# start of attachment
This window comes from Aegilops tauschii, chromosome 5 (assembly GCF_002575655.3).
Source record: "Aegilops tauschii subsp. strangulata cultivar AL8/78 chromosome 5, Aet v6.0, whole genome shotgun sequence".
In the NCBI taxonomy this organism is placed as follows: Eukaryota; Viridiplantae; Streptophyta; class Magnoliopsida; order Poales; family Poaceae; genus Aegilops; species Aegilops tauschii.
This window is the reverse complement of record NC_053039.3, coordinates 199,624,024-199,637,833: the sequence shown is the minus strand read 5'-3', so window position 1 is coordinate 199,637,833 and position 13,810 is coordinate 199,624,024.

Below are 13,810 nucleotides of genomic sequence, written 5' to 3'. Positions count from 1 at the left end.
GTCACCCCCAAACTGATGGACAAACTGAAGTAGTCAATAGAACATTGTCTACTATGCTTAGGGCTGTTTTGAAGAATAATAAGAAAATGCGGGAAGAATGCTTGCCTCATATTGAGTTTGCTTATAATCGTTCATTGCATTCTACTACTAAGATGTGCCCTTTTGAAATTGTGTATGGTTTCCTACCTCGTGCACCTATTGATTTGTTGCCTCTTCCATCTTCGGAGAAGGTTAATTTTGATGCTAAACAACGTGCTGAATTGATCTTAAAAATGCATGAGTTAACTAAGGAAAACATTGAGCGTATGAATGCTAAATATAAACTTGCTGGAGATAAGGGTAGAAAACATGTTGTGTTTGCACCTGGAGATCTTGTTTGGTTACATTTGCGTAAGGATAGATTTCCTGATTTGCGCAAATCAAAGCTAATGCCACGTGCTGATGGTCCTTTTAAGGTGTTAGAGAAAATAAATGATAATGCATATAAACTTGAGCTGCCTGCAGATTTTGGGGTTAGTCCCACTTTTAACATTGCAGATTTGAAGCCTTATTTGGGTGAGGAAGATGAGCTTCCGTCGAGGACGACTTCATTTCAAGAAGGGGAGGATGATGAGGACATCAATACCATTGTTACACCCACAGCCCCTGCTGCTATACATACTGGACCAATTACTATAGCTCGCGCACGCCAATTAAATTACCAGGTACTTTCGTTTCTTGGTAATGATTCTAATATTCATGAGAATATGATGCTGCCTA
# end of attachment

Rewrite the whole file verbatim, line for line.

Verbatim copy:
This window comes from Aegilops tauschii, chromosome 5 (assembly GCF_002575655.3).
Source record: "Aegilops tauschii subsp. strangulata cultivar AL8/78 chromosome 5, Aet v6.0, whole genome shotgun sequence".
In the NCBI taxonomy this organism is placed as follows: Eukaryota; Viridiplantae; Streptophyta; class Magnoliopsida; order Poales; family Poaceae; genus Aegilops; species Aegilops tauschii.
This window is the reverse complement of record NC_053039.3, coordinates 199,624,024-199,637,833: the sequence shown is the minus strand read 5'-3', so window position 1 is coordinate 199,637,833 and position 13,810 is coordinate 199,624,024.

Below are 13,810 nucleotides of genomic sequence, written 5' to 3'. Positions count from 1 at the left end.
GTCACCCCCAAACTGATGGACAAACTGAAGTAGTCAATAGAACATTGTCTACTATGCTTAGGGCTGTTTTGAAGAATAATAAGAAAATGCGGGAAGAATGCTTGCCTCATATTGAGTTTGCTTATAATCGTTCATTGCATTCTACTACTAAGATGTGCCCTTTTGAAATTGTGTATGGTTTCCTACCTCGTGCACCTATTGATTTGTTGCCTCTTCCATCTTCGGAGAAGGTTAATTTTGATGCTAAACAACGTGCTGAATTGATCTTAAAAATGCATGAGTTAACTAAGGAAAACATTGAGCGTATGAATGCTAAATATAAACTTGCTGGAGATAAGGGTAGAAAACATGTTGTGTTTGCACCTGGAGATCTTGTTTGGTTACATTTGCGTAAGGATAGATTTCCTGATTTGCGCAAATCAAAGCTAATGCCACGTGCTGATGGTCCTTTTAAGGTGTTAGAGAAAATAAATGATAATGCATATAAACTTGAGCTGCCTGCAGATTTTGGGGTTAGTCCCACTTTTAACATTGCAGATTTGAAGCCTTATTTGGGTGAGGAAGATGAGCTTCCGTCGAGGACGACTTCATTTCAAGAAGGGGAGGATGATGAGGACATCAATACCATTGTTACACCCACAGCCCCTGCTGCTATACATACTGGACCAATTACTATAGCTCGCGCACGCCAATTAAATTACCAGGTACTTTCGTTTCTTGGTAATGATTCTAATATTCATGAGAATATGATGCTGCCTA